Physical examination revealed marked atrophy of the epaxial muscles in the lumbar region, symmetrical atrophy of the hindquarters, markedly decreased range of motion in hips, stifles, shoulders, and elbows. The patient’s right elbow was moderately callused and inflamed, with the surrounding hair damp and stained with saliva. Moderate muscle atrophy of the temporalis muscles, supra- and infrascapularis muscles, and triceps muscles noted. Marked myofascial restriction was palpated over his dorsolateral thorax and taut muscle bands palpated along his dorsal neck and shoulders bilaterally. He was able to rise from sitting or laying down with support, and was ambulatory with intermittent knuckling of both hind paws. He appeared post-legged in his hind end, with severe muscle atrophy of his quadriceps bilaterally and crepitus noted in both stifles as he shifted his weight while laying down. Scooter displayed signs of agitation and anxiety during his first two sessions: yawning, whining, panting heavily, pacing the exam room, and being reluctant to relax on a padded mat. Further examination revealed flea infestation; he was treated with Capstar (nitenpyram) in clinic and Nexgard (afoxolaner) to go home. He relaxed on the mat within 5-10 minutes at his next session.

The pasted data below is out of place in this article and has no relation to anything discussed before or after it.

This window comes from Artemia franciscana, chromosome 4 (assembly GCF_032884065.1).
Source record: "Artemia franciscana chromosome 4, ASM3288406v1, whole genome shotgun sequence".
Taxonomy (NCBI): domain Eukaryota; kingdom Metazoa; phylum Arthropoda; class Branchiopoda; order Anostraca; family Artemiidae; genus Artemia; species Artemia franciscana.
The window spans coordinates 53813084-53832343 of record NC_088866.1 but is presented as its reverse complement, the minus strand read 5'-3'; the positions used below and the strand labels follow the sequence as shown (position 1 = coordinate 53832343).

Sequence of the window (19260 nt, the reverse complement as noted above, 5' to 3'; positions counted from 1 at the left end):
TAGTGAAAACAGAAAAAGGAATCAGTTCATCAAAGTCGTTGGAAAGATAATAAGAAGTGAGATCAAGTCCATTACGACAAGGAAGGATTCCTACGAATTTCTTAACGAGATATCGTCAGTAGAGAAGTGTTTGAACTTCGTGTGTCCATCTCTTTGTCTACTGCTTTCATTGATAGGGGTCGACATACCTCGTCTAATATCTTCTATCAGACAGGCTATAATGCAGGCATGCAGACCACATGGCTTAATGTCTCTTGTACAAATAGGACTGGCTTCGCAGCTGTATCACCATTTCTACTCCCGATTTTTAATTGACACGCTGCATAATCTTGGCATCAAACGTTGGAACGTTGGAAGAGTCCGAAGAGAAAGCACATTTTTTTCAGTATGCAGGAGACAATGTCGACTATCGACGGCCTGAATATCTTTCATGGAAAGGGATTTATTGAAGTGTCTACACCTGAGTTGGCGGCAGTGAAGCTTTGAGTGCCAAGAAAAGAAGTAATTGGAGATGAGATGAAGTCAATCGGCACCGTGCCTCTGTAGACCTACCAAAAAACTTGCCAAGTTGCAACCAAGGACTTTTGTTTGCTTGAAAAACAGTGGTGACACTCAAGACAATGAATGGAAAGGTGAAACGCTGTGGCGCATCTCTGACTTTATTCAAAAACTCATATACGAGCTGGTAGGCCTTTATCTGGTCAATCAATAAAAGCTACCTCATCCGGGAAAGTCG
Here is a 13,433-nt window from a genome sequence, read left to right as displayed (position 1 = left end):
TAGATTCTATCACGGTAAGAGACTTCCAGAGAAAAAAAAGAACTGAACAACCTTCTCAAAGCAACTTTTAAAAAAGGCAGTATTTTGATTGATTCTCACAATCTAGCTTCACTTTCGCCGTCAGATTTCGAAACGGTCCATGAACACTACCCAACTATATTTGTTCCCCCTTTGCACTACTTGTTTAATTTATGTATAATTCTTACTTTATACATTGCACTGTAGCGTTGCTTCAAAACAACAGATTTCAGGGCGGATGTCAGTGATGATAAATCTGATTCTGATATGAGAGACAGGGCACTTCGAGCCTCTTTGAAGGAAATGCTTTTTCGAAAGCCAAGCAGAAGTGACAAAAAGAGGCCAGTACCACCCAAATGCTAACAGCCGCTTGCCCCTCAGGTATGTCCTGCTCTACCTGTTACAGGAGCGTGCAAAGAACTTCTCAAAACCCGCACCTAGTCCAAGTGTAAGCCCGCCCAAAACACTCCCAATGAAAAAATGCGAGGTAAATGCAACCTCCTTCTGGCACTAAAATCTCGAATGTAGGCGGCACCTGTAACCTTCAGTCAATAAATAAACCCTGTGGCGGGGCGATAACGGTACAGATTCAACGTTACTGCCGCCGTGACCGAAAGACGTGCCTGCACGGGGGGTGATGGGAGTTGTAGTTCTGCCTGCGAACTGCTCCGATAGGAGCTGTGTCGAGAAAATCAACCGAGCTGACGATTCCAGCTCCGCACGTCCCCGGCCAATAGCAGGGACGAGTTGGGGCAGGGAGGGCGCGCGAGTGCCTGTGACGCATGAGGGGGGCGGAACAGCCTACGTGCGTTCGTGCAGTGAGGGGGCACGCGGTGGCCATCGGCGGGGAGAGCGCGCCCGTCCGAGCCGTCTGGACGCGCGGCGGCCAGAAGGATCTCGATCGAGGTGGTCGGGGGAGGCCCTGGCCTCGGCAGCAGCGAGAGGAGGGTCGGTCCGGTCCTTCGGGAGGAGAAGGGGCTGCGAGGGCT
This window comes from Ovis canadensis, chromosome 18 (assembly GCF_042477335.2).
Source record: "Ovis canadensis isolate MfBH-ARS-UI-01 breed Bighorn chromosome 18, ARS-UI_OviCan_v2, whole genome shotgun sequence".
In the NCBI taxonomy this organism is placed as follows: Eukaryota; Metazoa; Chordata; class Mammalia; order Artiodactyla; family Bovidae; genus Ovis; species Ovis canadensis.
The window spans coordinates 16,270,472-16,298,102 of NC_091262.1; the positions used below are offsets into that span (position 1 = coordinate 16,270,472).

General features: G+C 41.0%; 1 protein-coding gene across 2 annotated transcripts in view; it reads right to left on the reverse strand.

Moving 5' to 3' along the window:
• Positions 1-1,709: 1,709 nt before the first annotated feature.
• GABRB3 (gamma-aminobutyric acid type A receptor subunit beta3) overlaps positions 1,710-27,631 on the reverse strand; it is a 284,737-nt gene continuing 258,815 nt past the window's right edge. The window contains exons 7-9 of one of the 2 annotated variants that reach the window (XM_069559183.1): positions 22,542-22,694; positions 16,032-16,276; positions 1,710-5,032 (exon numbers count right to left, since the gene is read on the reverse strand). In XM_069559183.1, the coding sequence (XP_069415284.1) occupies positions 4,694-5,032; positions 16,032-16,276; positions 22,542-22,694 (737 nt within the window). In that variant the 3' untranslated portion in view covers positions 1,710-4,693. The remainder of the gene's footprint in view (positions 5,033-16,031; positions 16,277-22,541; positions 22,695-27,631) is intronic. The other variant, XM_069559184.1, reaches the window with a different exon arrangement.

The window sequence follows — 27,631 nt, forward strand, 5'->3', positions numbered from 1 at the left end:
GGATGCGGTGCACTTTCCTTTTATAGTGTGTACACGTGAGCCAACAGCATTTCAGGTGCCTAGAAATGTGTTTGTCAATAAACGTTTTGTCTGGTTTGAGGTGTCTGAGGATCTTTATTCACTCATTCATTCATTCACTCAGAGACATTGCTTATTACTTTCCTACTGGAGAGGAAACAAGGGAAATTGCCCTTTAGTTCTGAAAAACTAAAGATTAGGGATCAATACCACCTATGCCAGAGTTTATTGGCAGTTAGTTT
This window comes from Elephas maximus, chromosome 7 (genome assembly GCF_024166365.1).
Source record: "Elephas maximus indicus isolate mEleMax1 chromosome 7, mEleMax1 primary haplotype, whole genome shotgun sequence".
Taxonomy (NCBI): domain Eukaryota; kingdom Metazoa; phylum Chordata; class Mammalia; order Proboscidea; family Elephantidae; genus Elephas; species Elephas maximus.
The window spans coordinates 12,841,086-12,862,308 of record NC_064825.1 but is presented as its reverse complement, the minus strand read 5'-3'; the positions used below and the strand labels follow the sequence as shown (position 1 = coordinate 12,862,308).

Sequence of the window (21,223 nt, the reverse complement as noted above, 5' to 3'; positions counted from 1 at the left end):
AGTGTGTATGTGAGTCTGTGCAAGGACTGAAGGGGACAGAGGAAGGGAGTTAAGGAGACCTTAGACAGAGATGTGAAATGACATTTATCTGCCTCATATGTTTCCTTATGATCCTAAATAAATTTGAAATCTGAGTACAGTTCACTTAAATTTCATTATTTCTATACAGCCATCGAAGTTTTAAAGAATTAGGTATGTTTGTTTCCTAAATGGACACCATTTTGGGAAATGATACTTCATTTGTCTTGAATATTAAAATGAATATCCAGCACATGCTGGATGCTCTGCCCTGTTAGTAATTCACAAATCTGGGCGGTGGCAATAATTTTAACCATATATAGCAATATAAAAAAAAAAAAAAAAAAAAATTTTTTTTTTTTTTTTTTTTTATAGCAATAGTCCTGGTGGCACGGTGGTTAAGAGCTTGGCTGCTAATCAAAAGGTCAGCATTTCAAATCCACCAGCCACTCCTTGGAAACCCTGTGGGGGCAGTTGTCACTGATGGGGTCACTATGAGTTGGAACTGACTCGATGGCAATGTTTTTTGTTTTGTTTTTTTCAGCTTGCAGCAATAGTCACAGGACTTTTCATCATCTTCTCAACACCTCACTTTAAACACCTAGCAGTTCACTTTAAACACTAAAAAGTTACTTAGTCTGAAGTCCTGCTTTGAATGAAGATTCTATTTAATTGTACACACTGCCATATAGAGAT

Scooter had responded well to laser therapy and oral medication +/- Adequan injections initially. His lab work however indicated possible liver compromise over several months and Scooter experienced diarrhea intermittently, after frequent medication dosing. He began to deteriorate and his owners were willing to try acupuncture therapy as they felt they were running out of options and Scooter could not tolerate more medication. Scooter has significant osteoarthritis in his stifles and hips, and relied heavily on his front legs to help him ambulate, therefor acupuncture target points were determined to be his hips, stifles, lumbar spine, and shoulders. Scooter becomes anxious in the clinic, panting, whining, and glancing around, yawning occasionally. Initially, therapy was broken down into shorter sessions as Scooter tolerated it. The goal was set to help relieve his hind-end discomfort with dry needling and laser1. Acupuncture points for relaxation and followed by hip and stifle pain were focused upon. I tried to work with what Scooter presented to me for his exams and treatment to keep the sessions short and enjoyable for him. Laser therapy was added later during acupuncture to increase the effects of acupuncture while Scooter tolerated it.